Have your say: Will you take part in 'Clap for Heroes'?

Ellen Manning
·2-min read
NHS workers participate in a national "clap for carers" to show thanks for the work of Britain's NHS (National Health Service) workers and other frontline medical staff around the country as they battle with the novel coronavirus pandemic, at Aintree University Hospital in Liverpool, northwest England, on May 28, 2020. (Photo by Paul ELLIS / AFP) (Photo by PAUL ELLIS/AFP via Getty Images)
Clap for Carers is returning under a new name, Clap for Heroes. (Getty)

The weekly applause for NHS workers is set to return this week – though it has been met by a mixed reaction.

Clap for Carers, which ran for 10 weeks during the first lockdown, became a weekly ritual on Thursdays at 8pm.

The tradition is now set to return, but under a new name - Clap for Heroes.

Tweeting about the return of the weekly clap, organiser Annemarie Plas - who last May said it should end before it became negative - said: “We are bringing back the 8pm applause, in our 3rd lockdown.

“I hope it can lift the spirit, of all of us. Carers teacher, homeschooling parents, those who shield and ALL who is pushing through this difficult time! Please join & share! #clapforheroes.”

The announcement has been met with a mixed reaction - with some people saying that healthcare workers should be paid better rather than rewarded with applause.

One Twitter user wrote: “Clapping doesn't put food on their tables or keep their lights on”, while another said: “Does clapping increase public sector salaries? No? Then pay healthcare workers better instead!”.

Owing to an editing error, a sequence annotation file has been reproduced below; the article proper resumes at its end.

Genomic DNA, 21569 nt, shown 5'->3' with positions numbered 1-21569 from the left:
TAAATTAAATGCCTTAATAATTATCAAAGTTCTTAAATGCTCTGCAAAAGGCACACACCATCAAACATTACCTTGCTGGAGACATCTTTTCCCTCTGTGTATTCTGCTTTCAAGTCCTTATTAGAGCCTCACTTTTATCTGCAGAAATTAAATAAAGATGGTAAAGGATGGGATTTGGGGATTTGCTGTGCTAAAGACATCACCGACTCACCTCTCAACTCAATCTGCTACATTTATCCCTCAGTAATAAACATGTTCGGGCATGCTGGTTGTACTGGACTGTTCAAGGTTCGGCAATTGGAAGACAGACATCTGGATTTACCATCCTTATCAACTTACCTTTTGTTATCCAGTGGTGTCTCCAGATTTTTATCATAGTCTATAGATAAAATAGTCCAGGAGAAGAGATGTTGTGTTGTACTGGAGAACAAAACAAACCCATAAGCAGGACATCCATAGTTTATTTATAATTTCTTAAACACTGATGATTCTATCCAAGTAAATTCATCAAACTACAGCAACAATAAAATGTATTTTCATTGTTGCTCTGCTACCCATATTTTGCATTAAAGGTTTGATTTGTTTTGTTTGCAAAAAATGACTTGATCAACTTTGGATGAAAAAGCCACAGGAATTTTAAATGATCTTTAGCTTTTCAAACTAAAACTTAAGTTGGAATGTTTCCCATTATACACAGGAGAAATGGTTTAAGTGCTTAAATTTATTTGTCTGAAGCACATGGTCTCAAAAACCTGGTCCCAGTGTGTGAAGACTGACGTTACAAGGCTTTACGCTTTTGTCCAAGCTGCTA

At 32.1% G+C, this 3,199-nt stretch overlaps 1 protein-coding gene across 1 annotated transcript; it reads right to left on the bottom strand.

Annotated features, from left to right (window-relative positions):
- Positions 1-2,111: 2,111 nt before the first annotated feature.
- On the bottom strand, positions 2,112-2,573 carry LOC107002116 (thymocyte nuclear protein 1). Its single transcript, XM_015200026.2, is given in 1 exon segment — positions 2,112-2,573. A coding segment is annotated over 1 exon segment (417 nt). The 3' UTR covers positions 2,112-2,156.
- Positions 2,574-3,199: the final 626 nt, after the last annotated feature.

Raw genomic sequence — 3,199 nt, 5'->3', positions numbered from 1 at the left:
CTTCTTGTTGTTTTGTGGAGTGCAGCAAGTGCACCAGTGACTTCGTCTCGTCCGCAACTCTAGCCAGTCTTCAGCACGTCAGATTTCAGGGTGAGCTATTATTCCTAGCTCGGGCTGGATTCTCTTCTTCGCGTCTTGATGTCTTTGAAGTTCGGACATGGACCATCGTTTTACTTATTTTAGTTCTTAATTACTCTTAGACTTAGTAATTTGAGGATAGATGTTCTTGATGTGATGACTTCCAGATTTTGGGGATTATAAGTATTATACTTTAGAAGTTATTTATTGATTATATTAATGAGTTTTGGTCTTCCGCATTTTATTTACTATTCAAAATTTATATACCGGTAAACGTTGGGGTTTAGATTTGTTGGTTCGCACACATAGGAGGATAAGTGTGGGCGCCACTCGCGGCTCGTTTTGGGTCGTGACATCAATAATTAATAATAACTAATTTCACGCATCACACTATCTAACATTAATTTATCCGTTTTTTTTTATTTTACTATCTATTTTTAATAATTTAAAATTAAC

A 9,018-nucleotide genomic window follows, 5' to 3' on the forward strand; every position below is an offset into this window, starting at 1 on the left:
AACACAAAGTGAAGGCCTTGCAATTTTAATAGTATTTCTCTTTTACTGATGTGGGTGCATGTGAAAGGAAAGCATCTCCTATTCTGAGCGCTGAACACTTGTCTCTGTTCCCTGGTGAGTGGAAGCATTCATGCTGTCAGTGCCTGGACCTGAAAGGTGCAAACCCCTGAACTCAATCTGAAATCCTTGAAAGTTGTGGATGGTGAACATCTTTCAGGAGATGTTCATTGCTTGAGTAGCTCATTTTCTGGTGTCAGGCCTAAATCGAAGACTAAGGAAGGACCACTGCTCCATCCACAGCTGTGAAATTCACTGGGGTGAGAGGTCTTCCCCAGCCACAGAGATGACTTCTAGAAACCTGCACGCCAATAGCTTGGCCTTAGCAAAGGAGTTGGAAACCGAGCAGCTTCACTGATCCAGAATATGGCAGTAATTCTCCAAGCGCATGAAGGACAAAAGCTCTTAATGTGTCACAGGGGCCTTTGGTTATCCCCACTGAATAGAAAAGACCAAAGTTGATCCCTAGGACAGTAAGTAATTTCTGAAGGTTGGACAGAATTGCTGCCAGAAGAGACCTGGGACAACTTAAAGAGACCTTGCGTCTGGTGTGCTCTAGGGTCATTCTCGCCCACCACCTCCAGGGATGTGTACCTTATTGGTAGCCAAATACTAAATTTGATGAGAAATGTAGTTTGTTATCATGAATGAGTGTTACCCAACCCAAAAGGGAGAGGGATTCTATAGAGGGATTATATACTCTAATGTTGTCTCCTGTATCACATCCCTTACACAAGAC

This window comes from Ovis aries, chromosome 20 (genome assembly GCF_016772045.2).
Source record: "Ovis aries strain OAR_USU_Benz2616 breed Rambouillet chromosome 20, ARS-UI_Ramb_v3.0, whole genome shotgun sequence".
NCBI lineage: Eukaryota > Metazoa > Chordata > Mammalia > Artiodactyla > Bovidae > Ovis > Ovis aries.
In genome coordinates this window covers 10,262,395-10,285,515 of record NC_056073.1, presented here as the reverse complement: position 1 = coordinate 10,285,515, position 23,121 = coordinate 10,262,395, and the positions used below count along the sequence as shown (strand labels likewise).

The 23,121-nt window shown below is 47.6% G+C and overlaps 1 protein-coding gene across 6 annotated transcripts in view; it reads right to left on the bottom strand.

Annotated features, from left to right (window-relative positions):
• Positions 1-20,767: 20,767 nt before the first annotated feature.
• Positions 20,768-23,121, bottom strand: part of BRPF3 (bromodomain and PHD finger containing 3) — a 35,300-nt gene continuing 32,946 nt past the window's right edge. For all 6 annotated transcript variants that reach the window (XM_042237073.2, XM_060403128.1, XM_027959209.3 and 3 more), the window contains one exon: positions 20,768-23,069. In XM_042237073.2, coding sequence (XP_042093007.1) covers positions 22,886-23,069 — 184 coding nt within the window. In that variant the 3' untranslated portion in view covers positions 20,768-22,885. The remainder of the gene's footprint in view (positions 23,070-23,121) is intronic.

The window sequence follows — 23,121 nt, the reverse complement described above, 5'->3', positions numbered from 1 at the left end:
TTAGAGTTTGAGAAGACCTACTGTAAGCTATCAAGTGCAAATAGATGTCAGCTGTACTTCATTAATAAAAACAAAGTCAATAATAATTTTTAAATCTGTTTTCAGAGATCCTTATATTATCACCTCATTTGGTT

Another person said: “Can I have a payrise, manageable workload and safety in the workplace? Um, how about some claps? And a new job title, 'hero' #clapforheroes”.

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But some organisations backed the move, sharing news stories about it and encouraging people to join in.

Plas, a Dutch national living in south London, originally came up with the “spontaneous idea” as a way to show support for frontline workers battling coronavirus in 2020.

She initially thought it would be just her and a few friends sharing the moment on video chat but it quickly became a national tradition, with millions of people across the UK gathering outside their homes to show support for care staff and frontline workers.

Watch: Nationwide applause for final ‘Clap for Carers’

However, in May she said it was time to end the ritual as it became criticised for becoming too politicised.

Ahead of the final clap that month, she said: “Without getting too political, I share some of the opinions that some people have about it becoming politicised.

“I think the narrative is starting to change and I don’t want the clap to be negative.”

Watch: What you can and can’t do during the UK’s third lockdown